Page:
Some buyers, do not want their name disclosed to the Owner, and accordingly want to use a B2B to disguise their identity. Notwithstanding the desire for privacy, purchase agreement terms, export control and anti-money laundering laws and regulations may require disclosure of the name of the new owner and the source of the funds used to purchase the aircraft.
Know the Seller and the Owner
If the flight department wants to ensure it has all of the facts, it should first check the name of the “Seller” in the purchase agreement against the name of the registered owner of the aircraft. Some aviation authorities, such as the United States, register an aircraft in the name of the owner, which allows a Buyer to easily identify the Owner. In jurisdictions where aircraft are registered in the name of the operator, the Buyer can require the Seller to provide copies of each bill of sale in the chain of ownership back to the initial purchase from the manufacturer.
If the “Seller” in the purchase agreement is not the owner of the aircraft, ask why the owner is not a party to the purchase agreement. Listen to the answer and if the answer does not alleviate all of the concerns, thoughtfully consider a response and the next step.
Purchase Agreement Negotiations – Ask Questions
Consider the amount of time between when the flight department sends the Seller a purchase agreement draft and when the Seller responds. Does the response time seem excessively long? Is the flight department just anxious to arrive on time for its scheduled slot at the inspection facility? A longer response time may be due to the unavailability of a decision-maker, but it may also indicate that the aircraft purchase involves a B2B. Consequently, ask more questions.
When the flight department receives a revised draft of the purchase agreement from the other party, do the comments respond to the flight department’s comments or at least acknowledge those comments? Can the person negotiating on behalf of the other party explain the changes made to the purchase agreement and can they explain why they ignored some of the comments the flight department provided? A B2B requires the Intermediary to negotiate two contracts and the Intermediary may significantly underestimate the time required by the Intermediary to negotiate with two different parties and document the agreement of two different parties while not informing those parties of the B2B transaction. Consequently, this can result in an extended period of purchase agreement negotiations and may even result in new terms being introduced into a purchase agreement near the end of the negotiation process. If this occurs, then ask more questions.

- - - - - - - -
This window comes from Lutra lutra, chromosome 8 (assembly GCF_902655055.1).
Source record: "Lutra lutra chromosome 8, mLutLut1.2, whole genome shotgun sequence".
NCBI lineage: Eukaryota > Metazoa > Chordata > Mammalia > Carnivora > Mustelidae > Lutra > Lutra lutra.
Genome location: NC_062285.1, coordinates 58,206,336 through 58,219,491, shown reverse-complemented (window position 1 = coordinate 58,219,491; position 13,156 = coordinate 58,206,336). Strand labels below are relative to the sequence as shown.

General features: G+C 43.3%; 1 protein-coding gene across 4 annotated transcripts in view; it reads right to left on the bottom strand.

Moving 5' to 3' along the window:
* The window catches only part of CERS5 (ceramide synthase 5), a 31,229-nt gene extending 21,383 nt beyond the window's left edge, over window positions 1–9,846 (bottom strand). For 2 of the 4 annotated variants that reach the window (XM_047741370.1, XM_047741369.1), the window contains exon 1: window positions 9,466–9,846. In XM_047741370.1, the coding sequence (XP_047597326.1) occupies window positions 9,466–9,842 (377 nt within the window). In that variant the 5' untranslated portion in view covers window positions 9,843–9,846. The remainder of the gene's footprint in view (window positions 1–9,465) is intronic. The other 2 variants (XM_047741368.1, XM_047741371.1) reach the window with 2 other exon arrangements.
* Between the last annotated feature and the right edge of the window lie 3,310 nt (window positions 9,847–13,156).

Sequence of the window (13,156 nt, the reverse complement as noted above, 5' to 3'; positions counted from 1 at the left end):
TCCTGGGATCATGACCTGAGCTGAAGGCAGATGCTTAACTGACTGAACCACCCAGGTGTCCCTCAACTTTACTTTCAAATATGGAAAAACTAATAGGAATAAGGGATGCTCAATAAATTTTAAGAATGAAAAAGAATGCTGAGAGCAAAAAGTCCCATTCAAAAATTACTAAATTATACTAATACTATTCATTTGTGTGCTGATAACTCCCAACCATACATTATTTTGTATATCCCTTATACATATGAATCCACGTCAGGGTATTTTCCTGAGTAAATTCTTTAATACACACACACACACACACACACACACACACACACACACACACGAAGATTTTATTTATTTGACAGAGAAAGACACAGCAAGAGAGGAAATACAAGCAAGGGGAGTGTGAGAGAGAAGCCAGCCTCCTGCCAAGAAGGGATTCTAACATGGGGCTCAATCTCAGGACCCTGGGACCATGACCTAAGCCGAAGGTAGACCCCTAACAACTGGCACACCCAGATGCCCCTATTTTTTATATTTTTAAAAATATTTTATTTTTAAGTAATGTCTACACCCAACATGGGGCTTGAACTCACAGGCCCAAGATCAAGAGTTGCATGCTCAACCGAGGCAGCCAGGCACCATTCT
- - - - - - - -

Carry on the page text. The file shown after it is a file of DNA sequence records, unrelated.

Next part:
Who has Rights to the Deposit?
One of the risks of a B2B involves the deposit. If a company, as the Buyer, places a deposit in escrow, the company believes its deposit will apply only to the purchase agreement to which it is a party. The Buyer sending the deposit does not want the Intermediary using the Buyer’s deposit to become the deposit for the contract between the Intermediary and the Owner.
At this point in the transaction, the escrow agent may ask questions about why it appears that two transactions involve the same funds for the deposit under both contracts. In many jurisdictions, an escrow agent must (for anti-money-laundering and other governmental requirements) know all of the parties in order to perform governmental required due diligence checks.
The Buyer wants to retain its rights to its deposited funds per its purchase agreement. If the Intermediary did not place an additional deposit into escrow for the contract between the Intermediary and the Owner and then the Intermediary defaults under that contract, there is a risk that the Owner may terminate its contract with the Intermediary and receive the Buyer’s deposit, even though the Buyer has not defaulted under its contract with the Intermediary. In the event of a dispute over the deposit, the escrow agent may place the deposit with a court and require the parties to participate in a court proceeding to determine who receives the deposit. The Buyer may have difficulty recovering the amount of its deposit and its other costs from the Intermediary. In addition, if the Owner defaults and the Intermediary is unable to convey the aircraft to the Buyer, the Buyer may have claims against the Intermediary, but may be unable to collect from the Intermediary.